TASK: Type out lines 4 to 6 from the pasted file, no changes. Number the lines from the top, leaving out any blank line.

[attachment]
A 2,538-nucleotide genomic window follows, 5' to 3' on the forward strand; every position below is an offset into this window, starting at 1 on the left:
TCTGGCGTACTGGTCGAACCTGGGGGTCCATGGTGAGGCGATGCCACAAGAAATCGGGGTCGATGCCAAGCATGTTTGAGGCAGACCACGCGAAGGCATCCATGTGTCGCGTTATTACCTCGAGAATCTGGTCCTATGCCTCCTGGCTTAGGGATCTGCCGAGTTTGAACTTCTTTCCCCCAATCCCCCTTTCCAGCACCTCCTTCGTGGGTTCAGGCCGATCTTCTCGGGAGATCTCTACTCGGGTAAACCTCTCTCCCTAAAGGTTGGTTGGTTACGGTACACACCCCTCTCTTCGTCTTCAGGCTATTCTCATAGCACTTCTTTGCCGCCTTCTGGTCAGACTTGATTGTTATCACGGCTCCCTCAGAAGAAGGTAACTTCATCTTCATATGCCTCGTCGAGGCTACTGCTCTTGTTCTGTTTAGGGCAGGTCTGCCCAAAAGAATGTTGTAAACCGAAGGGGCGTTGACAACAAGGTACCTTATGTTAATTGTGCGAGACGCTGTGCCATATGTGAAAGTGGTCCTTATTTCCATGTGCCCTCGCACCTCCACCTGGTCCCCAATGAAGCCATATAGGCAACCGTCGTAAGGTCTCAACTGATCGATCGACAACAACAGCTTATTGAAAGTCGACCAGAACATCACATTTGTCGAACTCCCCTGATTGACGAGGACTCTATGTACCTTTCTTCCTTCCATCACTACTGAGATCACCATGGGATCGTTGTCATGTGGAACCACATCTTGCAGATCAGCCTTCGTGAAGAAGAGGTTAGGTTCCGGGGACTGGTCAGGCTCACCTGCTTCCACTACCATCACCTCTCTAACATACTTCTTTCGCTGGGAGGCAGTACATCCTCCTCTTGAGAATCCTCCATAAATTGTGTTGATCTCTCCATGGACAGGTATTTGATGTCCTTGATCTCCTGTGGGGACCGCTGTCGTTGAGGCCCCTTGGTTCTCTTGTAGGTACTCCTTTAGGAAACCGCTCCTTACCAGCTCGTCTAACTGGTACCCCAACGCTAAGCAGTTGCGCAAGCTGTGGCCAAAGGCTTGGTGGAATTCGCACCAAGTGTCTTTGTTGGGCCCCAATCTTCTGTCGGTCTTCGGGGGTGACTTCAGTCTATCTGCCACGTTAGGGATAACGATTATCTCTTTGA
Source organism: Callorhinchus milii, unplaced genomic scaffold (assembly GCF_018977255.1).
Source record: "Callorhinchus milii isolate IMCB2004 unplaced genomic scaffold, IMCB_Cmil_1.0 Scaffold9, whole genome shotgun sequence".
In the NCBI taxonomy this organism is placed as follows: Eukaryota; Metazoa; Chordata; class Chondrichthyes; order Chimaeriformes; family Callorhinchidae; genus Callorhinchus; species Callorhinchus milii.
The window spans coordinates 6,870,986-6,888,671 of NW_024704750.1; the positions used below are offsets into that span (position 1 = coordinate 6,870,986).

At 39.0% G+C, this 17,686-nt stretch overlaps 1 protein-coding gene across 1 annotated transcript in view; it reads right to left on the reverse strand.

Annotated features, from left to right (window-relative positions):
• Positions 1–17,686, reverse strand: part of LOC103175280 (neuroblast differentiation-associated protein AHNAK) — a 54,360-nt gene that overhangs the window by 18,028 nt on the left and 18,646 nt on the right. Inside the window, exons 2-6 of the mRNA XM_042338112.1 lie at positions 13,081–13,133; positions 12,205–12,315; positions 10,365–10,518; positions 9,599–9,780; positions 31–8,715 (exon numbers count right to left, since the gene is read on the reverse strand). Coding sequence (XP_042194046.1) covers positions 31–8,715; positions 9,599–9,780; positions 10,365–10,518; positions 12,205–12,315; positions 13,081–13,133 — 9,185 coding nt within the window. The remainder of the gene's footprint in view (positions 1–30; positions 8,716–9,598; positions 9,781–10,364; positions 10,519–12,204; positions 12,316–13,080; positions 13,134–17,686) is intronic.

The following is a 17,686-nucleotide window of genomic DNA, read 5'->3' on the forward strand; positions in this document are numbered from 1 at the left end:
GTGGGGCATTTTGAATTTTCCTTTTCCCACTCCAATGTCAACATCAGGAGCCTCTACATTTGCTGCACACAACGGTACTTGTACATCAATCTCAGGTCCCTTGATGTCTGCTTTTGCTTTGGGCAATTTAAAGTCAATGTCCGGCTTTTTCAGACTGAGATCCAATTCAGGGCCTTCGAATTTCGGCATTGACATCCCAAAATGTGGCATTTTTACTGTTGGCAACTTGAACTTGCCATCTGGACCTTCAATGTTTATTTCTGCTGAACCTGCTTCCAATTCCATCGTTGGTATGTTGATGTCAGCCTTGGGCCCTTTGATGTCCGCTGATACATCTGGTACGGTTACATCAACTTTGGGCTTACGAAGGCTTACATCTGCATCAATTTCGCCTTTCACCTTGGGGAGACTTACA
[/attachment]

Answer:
Source record: "Callorhinchus milii isolate IMCB2004 unplaced genomic scaffold, IMCB_Cmil_1.0 Scaffold9, whole genome shotgun sequence".
In the NCBI taxonomy this organism is placed as follows: Eukaryota; Metazoa; Chordata; class Chondrichthyes; order Chimaeriformes; family Callorhinchidae; genus Callorhinchus; species Callorhinchus milii.
The window spans coordinates 6,870,986-6,888,671 of NW_024704750.1; the positions used below are offsets into that span (position 1 = coordinate 6,870,986).